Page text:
Ilse, aka the Buchenwald Witch, had a reputation for involvement in human experiments and torture, although the most famous accusation against her was that of using the skin of prisoners to make lampshades. The latter would not be given credibility in her trial, in which Morgen’s summary was essential, both to accuse her of some things and to exonerate her from the lamps, but even so, the other charges made her earn the chain life; she did not fully comply because in 1967 she hanged herself at the age of sixty-one.

As for Sommer and Hoven, the former was a sadist who enjoyed torturing prisoners even more than the guards themselves did. He lost to him the murder of two priests, one a Protestant whom he left to freeze naked in the open air in the dead of German winter after throwing a bucket of water on him, and another a Catholic, whom he beat to death. Demoted and sent to a punishment battalion, he was maimed in action and captured by the Red Army, which returned him to Germany in 1955. There he was put on trial two years later and imprisoned for life.

Finally, Dr. Hoven, a Buchenwald doctor, was prosecuted by Morgen for the murder of an SS officer who could testify against him during the investigation of Ilse Koch, because he was apparently having an affair with her. They sentenced him to death but he escaped due to the need for doctors at that point in the war, although only until 1948, when the executors were the allies.

Morgen’s work was not limited to Buchenwald. He then reviewed the reports against Christian Wirth, supervisor of the death camps where the Operation Reinhard, that is to say the systematic killing of more than a million and a half Polish Jews and Gypsies that can be considered the prologue of the Holocaust and which was named after its designer, Reinhard Heydrich. The three camps in question were Treblinka, Sobibor and Belzec.

Originally Wirth, nicknamed Christian the Wild for obvious reasons, he would have allowed his officers to participate in a drunken Jewish wedding; but pulling the rope, the judge discovered much more serious things about him, such as the appropriation of valuables from his victims and the mass executions of prisoners when some weapons were discovered. Forty-three thousand people were shot for that, exhausting the SS so much that it was one of the causes that led to the introduction of the use of gas in the future.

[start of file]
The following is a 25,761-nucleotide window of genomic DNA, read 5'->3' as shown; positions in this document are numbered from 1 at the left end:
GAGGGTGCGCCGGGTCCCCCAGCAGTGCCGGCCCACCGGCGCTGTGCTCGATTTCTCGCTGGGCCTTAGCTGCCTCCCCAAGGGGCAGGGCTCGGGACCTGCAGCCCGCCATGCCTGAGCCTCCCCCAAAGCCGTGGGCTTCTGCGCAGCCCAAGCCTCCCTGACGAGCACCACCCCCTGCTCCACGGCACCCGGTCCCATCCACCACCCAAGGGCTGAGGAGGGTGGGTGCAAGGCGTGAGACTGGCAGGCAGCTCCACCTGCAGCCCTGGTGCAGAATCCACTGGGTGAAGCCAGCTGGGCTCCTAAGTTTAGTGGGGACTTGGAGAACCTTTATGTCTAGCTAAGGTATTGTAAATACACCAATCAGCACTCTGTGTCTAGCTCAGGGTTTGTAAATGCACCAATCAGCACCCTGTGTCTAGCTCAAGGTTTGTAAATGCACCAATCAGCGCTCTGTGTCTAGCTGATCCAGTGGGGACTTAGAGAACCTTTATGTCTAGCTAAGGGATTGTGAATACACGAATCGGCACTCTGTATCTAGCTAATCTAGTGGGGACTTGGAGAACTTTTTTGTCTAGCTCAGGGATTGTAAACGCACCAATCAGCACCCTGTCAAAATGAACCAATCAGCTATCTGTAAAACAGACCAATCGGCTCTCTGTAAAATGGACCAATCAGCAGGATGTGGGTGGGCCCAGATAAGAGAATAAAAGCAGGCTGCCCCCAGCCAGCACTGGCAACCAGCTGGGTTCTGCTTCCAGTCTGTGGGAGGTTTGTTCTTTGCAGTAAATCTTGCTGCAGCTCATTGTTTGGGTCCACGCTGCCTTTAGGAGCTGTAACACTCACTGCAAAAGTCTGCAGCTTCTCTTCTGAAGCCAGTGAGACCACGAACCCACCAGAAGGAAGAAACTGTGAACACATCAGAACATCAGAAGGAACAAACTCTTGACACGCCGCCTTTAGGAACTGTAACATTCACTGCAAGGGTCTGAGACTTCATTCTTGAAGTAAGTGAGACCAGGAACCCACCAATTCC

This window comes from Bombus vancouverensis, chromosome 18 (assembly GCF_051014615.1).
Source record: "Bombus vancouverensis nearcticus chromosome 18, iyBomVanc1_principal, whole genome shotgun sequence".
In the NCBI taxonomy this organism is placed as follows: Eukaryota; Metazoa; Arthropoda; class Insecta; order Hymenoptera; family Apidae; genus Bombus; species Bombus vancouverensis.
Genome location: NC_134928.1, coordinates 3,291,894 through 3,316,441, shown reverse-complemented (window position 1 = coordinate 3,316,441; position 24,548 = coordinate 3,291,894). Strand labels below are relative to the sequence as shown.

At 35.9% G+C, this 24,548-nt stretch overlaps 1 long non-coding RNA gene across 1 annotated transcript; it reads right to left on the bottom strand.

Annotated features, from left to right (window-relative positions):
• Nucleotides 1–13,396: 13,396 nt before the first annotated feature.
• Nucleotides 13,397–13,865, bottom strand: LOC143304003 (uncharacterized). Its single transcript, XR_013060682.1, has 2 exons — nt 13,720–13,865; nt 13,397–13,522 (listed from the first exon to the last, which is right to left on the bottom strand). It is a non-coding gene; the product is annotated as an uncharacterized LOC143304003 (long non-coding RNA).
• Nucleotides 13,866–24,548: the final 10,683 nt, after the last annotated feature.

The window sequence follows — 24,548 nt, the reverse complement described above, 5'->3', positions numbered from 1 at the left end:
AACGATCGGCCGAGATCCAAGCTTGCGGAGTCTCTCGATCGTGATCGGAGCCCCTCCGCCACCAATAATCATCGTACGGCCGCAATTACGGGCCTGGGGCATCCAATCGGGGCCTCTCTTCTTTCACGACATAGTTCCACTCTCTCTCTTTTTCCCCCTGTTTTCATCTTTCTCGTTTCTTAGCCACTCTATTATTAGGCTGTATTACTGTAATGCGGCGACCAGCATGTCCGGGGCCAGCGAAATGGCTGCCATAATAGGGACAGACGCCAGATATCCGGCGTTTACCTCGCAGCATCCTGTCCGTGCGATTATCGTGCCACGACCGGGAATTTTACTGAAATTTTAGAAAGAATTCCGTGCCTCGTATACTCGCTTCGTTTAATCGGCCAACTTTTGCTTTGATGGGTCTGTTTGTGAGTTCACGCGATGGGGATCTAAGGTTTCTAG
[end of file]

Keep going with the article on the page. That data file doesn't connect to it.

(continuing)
The execution of Rudolf Höss/Photo: public domain on Wikimedia Commons

The other extermination camp where he acted was Auschwitz-Birkenau, as a result of the postal inspection intercepting a package full of prisoners’ gold teeth sent illegally by one of those in charge of the health service. The magistrate himself appeared there and, as in previous cases, when investigating more things appeared, deciding to prosecute the camp commandant, Rudolf Höss, and the head of the local Gestapo, Maximilian Grabner, accusing them of murdering the inmates to profit from their belongings. As can be imagined, his presence was not well received; a proverbially accidental fire burned down the archives and one of his aides, SS-Stabsscharführer Gerhard Putsch, was never seen again.

Höss and Graben escaped after their trials were suspended sine die (although they were hanged after the war) but Morgen still kept bugging other camps. He opened about eight hundred processes, of which about two hundred managed to reach the end. The commanders of Dachau, Flössenburg, Herzogenbusch, Sachsenhausen and Lublin were charged with various crimes ranging from the lightest (drunkenness, scandalous life, ill-treatment) to the serious (corruption, murder). All received sentences and degradation except Hermann Florstedt, commander of Lublin, who ended up on the scaffold.

Despite all this, Georg Konrad Morgen was a convinced Nazi who simply put the law before his ideology. In fact, after the war he was one of the defense witnesses at the Nuremberg trials and although he said he had been beaten by his captors to make him endorse the exaggerations about Ilse Koch, he refused. He also insisted on painting an almost idyllic image of the concentration camps, where only the deviations of some commanders were punishable; he even pointed out that in Buchenwald the inmates had a cinema, a library and even a brothel.

In this sense, he assured that the extermination of prisoners horrified him -especially the one unleashed by Wirth because it was totally unexpected-, because although he generically detested the Jews, he had nothing personal against them nor was there -until the Final solution– no law that allowed them to be killed; this, he said, was legalized by Hitler once it had already started. Likewise, he explained that the processes that he opened against the commanders were intended to stop the killings, a compromising action for which he chose instead of escaping to Switzerland, as he had originally thought. Something that generated controversy because others believed that his actions only began because many had been killed for witnessing corruption. Furthermore, he told himself that Morgen was not really opposed to the fields but to the corrupting effect they had on his command.

In any case, he was able to continue his legal career in Frankfurt. He retired in 1979 and passed away three years later.


Sources

Conrad Morgen. The conscience of a Nazi judge (Herlinde Pauer-Studer and J. Velleman)/Beyond Justice (Rebecca Wittman)/Auschwitz. The Nazis and the “Final Solution” (Lawrence Rees)/Wikipedia